“…A land flowing with milk and honey” – The verses from Exodus come alive at Negohot Bee Farm

“And the Lord spoke unto Moses: ‘Depart, go up hence, thou and the people that thou hast brought up out of the land of Egypt, unto the land of which I swore unto Abraham, to Isaac, and to Jacob… a land flowing with milk and honey” (Exodus 33: 1-3).

In the Southern Hebron Hills, the very same region where the holy site the Cave of the Patriarchs is located, you will find the beautiful town of Negohot. In this tiny settlement, the verses from Exodus come alive at the home of Shimrit and Baruch Foychtvanger.

Shimrit and Baruch Foychtvanger are bee farmers and the founders of Negohot Honey. Baruch has been involved in beekeeping for his entire life, having learned the trade from his father. Although he grew up around bees, he decided to study agriculture, in order to excel at his trade. His studies have paid off, and he now produces some of the country’s most unique and delicious honey.

A wild bee swarm on a tree – by Negohot Bee Farm

Many of us know the basics of bee-life. They fly from plant to plant gathering pollen to eat, and thus bring pollen from male plants to female plants, helping the second plant to grow. Plants can be pollinated in other ways, such as the wind blowing the pollen from plant to plant. But, Baruch observed the bees’ actions, and harnessed their hard work to make his unique honey. Throughout his farming cycles, he moves the hives around his farmland. For example, in the winter, the hive is situated near the avocado trees. In the later winter months, he moves the hives to his almond trees. When the weather warms up, he moves them to the cherry orchard. The bees help his plants grow, and the pollen from the different plants affects the taste of the honey that the bees produce. His range of honey includes avocado flavor, wildflower, and more.

Negohot Avocado Honey

Commercially produced honey does not have a rich, deep flavor. This is because they usually live on a diet of sugar water. The result is consistent, cheaply produced honey, which is more sugary and less healthy. Negohot Honey is not consistent, and that is part of its beauty. The hive-rotation around Foychtvanger’s farmland results in different colors and flavors of honey. According to Baruch, most commercial honeys are heated before they are sold. Negohot Honey is not heated before sale, as heating the honey compromises some of the honey’s natural health benefits.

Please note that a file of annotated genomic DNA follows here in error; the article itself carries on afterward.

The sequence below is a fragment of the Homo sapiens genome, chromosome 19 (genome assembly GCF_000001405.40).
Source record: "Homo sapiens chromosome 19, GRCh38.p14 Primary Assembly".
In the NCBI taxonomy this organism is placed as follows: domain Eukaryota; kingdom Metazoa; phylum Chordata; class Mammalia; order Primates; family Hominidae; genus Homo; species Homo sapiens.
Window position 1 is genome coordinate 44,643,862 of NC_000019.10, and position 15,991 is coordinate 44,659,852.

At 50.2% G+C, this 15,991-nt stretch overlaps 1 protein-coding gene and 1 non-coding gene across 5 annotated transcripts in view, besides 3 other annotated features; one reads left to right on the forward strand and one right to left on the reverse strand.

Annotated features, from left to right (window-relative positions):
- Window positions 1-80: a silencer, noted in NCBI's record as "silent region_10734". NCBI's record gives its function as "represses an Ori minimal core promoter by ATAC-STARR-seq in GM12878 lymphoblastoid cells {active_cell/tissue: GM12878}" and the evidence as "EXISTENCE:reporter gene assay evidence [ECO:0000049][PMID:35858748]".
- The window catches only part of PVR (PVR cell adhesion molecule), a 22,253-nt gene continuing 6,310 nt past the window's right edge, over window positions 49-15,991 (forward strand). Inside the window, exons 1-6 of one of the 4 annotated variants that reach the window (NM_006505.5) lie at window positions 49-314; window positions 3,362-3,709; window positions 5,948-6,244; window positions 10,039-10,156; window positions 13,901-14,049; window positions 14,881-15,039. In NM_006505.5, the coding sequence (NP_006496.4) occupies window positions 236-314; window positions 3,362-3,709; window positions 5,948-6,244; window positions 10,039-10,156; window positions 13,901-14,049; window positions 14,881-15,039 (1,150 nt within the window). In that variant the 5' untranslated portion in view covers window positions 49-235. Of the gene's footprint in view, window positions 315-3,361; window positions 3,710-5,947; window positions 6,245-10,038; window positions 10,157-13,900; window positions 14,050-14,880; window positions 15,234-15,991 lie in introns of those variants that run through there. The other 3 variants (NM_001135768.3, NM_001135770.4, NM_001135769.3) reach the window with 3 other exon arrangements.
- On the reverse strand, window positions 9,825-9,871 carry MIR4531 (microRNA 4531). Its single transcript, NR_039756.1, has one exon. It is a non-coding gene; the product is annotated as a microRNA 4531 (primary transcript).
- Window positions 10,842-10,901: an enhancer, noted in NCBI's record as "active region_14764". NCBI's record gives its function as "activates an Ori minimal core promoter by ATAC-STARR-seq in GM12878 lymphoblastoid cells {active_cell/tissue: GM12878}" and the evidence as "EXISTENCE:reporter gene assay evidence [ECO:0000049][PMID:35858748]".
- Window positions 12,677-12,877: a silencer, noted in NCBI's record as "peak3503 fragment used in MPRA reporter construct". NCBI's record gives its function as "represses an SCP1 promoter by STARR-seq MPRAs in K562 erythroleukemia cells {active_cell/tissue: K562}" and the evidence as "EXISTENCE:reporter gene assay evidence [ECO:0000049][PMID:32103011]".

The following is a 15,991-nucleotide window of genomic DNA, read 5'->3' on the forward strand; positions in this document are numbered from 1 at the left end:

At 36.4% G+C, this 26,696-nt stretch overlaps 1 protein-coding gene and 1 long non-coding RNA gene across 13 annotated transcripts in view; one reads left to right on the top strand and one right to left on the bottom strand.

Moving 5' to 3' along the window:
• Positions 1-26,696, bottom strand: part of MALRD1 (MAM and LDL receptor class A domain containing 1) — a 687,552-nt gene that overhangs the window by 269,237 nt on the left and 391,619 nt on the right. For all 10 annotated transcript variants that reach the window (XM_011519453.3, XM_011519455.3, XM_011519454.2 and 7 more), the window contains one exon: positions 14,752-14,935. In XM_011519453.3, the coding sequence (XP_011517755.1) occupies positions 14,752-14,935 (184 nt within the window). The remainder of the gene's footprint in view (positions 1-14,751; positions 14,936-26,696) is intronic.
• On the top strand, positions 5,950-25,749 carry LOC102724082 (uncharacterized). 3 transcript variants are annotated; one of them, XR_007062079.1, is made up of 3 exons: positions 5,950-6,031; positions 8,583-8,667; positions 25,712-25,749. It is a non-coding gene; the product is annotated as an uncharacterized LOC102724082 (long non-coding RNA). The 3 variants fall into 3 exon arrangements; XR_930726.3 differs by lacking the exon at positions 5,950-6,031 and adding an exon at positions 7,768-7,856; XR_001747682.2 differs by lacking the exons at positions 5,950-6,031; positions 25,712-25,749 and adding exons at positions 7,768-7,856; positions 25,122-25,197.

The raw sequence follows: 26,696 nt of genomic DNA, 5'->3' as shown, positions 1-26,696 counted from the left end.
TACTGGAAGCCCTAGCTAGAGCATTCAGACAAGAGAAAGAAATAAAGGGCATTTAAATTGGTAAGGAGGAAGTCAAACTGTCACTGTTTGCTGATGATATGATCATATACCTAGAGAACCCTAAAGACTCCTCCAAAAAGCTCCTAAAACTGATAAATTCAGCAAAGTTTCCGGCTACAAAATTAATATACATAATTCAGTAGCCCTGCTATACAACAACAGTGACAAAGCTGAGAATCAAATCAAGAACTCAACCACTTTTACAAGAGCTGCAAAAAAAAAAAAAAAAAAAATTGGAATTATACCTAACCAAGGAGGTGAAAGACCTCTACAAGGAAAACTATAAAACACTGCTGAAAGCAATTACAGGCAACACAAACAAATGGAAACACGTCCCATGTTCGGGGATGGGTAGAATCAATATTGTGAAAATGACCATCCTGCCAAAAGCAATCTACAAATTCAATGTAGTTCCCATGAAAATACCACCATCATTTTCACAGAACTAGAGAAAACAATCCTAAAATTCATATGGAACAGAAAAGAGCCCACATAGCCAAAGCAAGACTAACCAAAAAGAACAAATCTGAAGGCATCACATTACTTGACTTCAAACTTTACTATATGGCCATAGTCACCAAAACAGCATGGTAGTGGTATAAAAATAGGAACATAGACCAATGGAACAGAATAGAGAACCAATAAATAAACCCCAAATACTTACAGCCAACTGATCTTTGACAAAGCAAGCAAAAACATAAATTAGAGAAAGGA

Baruch fondly remembers helping his dad with his bees whenever he had free time. On school vacations, weekends, and whenever he could find the time, Baruch loved learning the trade from his father. He is proud to share his beekeeping knowledge with his wife Shimrit and their children.

Baruch's daughter continuing the tradition, dressed up as a bee farmer
Baruch’s daughter continuing the tradition

The Jewish tradition has great respect for bees and their way of life. According to Baruch Foychtvanger, bees have maintained their habits for thousands of years. Each bee in the hive has a role, and does its job dutifully. There is a hierarchical system within the hive, the queen bee being at the top. According to the Talmud, just as the bees strictly maintain a hierarchy in the hive, so too Jewish scholars respect the ideas and opinions of those who came before them, and are careful not to contradict them.  

The Foychtvangers are proud of their home of Negohot, and thus chose to name their company after their lovely settlement. Many members of the international community condemn settlements located in the Biblical Heartland such as Negohot. The word “Negohot” is plural for “nogah” which means “ray of light.” The Foychtvangers are proud of their hard work, and their blossoming community. They hope that their honey can serve as a “ray of light,” showing the world the beauty of the communities in Judea and Samaria.

Beehives in an almond orchid in the south of Israel – by Baruch Foychtvanger

The Jewish new year is right around the corner. Rosh Hashana, the Jewish New Year, is on the first and second days of the Jewish month of Tishrei, this year falling on September 10-11. According to Jewish tradition, the challah bread is dipped in honey during the holiday meals as a sign for a sweet new year. We also have a tradition to eat apples dipped in honey and recite the blessing, “May it be Your will, Eternal our G-d, that this be a good and sweet year for us.”

At the Heart of Israel, we would like to wish you a happy and sweet new year, a year of blessing and peace. With the launch of our new store, you can have Negohot Honey on your table this Rosh Hashana and have a taste of the Holy Land.

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